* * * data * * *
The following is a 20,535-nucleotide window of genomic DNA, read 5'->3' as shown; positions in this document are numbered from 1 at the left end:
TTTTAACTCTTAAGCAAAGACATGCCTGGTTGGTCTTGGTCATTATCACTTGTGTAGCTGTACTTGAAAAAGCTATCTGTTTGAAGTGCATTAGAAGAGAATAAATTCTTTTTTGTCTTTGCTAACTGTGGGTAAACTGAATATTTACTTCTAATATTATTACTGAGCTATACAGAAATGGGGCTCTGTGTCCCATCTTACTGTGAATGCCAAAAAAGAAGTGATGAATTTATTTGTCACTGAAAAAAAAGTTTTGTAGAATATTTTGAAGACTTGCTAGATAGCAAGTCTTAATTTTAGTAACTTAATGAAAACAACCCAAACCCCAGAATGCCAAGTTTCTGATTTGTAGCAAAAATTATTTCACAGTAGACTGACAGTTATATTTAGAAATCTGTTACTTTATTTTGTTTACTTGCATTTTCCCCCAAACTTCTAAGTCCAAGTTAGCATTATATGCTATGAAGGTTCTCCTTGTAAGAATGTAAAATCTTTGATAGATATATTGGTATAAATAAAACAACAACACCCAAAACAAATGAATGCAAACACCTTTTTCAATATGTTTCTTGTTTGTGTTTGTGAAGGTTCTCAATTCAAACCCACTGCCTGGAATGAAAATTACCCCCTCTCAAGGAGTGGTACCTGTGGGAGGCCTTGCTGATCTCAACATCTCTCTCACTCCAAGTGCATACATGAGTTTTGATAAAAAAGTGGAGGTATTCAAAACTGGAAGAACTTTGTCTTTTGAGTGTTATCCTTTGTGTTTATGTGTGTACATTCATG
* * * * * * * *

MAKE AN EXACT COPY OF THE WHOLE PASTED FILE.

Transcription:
The following is a 20,535-nucleotide window of genomic DNA, read 5'->3' as shown; positions in this document are numbered from 1 at the left end:
TTTTAACTCTTAAGCAAAGACATGCCTGGTTGGTCTTGGTCATTATCACTTGTGTAGCTGTACTTGAAAAAGCTATCTGTTTGAAGTGCATTAGAAGAGAATAAATTCTTTTTTGTCTTTGCTAACTGTGGGTAAACTGAATATTTACTTCTAATATTATTACTGAGCTATACAGAAATGGGGCTCTGTGTCCCATCTTACTGTGAATGCCAAAAAAGAAGTGATGAATTTATTTGTCACTGAAAAAAAAGTTTTGTAGAATATTTTGAAGACTTGCTAGATAGCAAGTCTTAATTTTAGTAACTTAATGAAAACAACCCAAACCCCAGAATGCCAAGTTTCTGATTTGTAGCAAAAATTATTTCACAGTAGACTGACAGTTATATTTAGAAATCTGTTACTTTATTTTGTTTACTTGCATTTTCCCCCAAACTTCTAAGTCCAAGTTAGCATTATATGCTATGAAGGTTCTCCTTGTAAGAATGTAAAATCTTTGATAGATATATTGGTATAAATAAAACAACAACACCCAAAACAAATGAATGCAAACACCTTTTTCAATATGTTTCTTGTTTGTGTTTGTGAAGGTTCTCAATTCAAACCCACTGCCTGGAATGAAAATTACCCCCTCTCAAGGAGTGGTACCTGTGGGAGGCCTTGCTGATCTCAACATCTCTCTCACTCCAAGTGCATACATGAGTTTTGATAAAAAAGTGGAGGTATTCAAAACTGGAAGAACTTTGTCTTTTGAGTGTTATCCTTTGTGTTTATGTGTGTACATTCATG